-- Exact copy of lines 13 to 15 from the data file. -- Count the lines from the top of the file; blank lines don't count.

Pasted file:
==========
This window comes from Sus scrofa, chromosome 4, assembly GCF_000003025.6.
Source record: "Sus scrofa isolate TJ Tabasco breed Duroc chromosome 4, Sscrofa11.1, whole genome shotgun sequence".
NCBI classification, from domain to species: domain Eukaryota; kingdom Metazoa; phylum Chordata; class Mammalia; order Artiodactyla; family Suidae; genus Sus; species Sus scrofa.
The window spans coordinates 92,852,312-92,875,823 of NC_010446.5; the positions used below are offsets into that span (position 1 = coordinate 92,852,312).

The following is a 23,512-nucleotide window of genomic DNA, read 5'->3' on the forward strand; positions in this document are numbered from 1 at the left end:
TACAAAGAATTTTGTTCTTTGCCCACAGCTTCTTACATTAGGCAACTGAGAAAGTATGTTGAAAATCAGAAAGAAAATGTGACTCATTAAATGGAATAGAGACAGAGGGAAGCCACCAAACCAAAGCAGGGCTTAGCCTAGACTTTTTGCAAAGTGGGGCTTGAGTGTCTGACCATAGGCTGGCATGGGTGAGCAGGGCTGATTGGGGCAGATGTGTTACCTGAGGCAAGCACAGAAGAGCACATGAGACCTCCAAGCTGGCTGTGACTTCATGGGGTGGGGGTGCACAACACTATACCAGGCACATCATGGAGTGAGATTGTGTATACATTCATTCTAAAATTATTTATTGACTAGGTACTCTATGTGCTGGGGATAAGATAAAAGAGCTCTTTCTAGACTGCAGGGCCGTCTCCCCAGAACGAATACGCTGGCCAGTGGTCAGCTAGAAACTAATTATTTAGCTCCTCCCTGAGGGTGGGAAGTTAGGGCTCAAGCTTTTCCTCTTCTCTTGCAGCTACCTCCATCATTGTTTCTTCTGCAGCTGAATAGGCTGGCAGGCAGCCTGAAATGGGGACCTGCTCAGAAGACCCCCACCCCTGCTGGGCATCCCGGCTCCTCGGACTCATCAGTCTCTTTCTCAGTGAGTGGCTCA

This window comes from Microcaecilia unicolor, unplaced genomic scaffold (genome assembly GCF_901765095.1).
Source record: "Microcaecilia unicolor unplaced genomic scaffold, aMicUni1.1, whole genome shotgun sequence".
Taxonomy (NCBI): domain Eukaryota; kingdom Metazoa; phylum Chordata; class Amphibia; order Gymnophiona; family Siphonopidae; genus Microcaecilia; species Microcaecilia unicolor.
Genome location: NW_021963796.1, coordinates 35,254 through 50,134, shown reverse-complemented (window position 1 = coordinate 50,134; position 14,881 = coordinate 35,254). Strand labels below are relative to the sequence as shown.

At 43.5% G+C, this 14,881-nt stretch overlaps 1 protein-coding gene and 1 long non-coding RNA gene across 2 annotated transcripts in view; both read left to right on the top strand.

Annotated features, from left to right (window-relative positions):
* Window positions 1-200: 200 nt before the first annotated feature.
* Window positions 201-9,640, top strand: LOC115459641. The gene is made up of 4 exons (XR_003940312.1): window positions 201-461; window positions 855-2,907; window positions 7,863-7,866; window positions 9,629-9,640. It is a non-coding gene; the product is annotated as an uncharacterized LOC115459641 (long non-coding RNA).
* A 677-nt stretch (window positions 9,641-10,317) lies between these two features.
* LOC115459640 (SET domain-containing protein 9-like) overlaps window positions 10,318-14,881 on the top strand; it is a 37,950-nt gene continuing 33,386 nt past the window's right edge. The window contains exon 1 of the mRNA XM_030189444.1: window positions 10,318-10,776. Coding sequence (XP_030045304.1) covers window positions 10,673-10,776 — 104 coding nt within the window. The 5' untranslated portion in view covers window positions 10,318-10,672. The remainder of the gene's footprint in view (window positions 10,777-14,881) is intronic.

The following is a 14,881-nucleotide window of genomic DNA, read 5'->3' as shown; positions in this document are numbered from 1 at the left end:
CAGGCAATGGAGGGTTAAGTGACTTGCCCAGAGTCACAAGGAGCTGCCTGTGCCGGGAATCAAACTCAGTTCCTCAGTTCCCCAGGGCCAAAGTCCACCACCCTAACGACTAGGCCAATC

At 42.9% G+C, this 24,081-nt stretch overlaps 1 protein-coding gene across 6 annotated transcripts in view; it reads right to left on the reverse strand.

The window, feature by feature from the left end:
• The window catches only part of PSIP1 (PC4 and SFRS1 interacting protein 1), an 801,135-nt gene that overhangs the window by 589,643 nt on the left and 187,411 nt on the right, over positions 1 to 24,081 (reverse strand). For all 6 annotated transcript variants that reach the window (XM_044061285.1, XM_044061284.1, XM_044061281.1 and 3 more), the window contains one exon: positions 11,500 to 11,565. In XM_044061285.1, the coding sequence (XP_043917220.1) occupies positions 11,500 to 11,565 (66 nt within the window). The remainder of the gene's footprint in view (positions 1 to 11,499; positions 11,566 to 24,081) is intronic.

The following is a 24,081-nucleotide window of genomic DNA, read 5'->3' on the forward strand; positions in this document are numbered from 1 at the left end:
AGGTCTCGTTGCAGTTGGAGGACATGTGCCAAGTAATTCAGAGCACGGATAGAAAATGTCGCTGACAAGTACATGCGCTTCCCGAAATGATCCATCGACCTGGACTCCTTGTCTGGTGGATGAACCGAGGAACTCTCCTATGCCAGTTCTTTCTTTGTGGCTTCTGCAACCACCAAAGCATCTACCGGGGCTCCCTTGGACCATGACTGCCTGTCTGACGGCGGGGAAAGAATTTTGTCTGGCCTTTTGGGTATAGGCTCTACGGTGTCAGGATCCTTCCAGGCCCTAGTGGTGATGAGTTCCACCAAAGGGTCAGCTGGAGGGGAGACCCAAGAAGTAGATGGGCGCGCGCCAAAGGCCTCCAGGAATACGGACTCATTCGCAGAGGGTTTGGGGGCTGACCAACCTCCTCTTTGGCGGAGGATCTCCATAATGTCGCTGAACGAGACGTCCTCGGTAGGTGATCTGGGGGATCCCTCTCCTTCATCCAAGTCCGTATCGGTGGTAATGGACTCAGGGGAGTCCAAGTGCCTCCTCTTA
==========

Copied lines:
* Window positions 1-200: 200 nt before the first annotated feature.
* Window positions 201-9,640, top strand: LOC115459641. The gene is made up of 4 exons (XR_003940312.1): window positions 201-461; window positions 855-2,907; window positions 7,863-7,866; window positions 9,629-9,640. It is a non-coding gene; the product is annotated as an uncharacterized LOC115459641 (long non-coding RNA).
* A 677-nt stretch (window positions 9,641-10,317) lies between these two features.